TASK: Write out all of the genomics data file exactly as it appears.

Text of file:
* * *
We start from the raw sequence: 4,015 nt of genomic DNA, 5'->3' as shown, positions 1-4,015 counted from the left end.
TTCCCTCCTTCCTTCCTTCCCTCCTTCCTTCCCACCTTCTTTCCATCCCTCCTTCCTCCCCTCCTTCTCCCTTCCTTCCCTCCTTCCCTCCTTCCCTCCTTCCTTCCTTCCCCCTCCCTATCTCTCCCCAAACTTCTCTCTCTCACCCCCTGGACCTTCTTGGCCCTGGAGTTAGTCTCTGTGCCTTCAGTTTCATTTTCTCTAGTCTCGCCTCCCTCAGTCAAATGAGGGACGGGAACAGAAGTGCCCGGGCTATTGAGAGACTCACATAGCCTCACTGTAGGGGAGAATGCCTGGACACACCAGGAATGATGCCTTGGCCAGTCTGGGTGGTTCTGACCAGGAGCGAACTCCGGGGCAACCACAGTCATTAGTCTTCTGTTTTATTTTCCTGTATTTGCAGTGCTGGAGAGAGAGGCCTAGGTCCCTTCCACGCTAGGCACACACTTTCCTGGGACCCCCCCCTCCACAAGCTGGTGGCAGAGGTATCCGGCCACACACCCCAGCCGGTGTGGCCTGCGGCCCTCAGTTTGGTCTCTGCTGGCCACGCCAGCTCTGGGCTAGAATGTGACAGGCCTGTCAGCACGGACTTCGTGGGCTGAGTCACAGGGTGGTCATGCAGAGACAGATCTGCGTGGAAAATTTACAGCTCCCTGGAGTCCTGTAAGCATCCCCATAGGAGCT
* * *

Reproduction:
We start from the raw sequence: 4,015 nt of genomic DNA, 5'->3' as shown, positions 1-4,015 counted from the left end.
TTCCCTCCTTCCTTCCTTCCCTCCTTCCTTCCCACCTTCTTTCCATCCCTCCTTCCTCCCCTCCTTCTCCCTTCCTTCCCTCCTTCCCTCCTTCCCTCCTTCCTTCCTTCCCCCTCCCTATCTCTCCCCAAACTTCTCTCTCTCACCCCCTGGACCTTCTTGGCCCTGGAGTTAGTCTCTGTGCCTTCAGTTTCATTTTCTCTAGTCTCGCCTCCCTCAGTCAAATGAGGGACGGGAACAGAAGTGCCCGGGCTATTGAGAGACTCACATAGCCTCACTGTAGGGGAGAATGCCTGGACACACCAGGAATGATGCCTTGGCCAGTCTGGGTGGTTCTGACCAGGAGCGAACTCCGGGGCAACCACAGTCATTAGTCTTCTGTTTTATTTTCCTGTATTTGCAGTGCTGGAGAGAGAGGCCTAGGTCCCTTCCACGCTAGGCACACACTTTCCTGGGACCCCCCCCTCCACAAGCTGGTGGCAGAGGTATCCGGCCACACACCCCAGCCGGTGTGGCCTGCGGCCCTCAGTTTGGTCTCTGCTGGCCACGCCAGCTCTGGGCTAGAATGTGACAGGCCTGTCAGCACGGACTTCGTGGGCTGAGTCACAGGGTGGTCATGCAGAGACAGATCTGCGTGGAAAATTTACAGCTCCCTGGAGTCCTGTAAGCATCCCCATAGGAGCT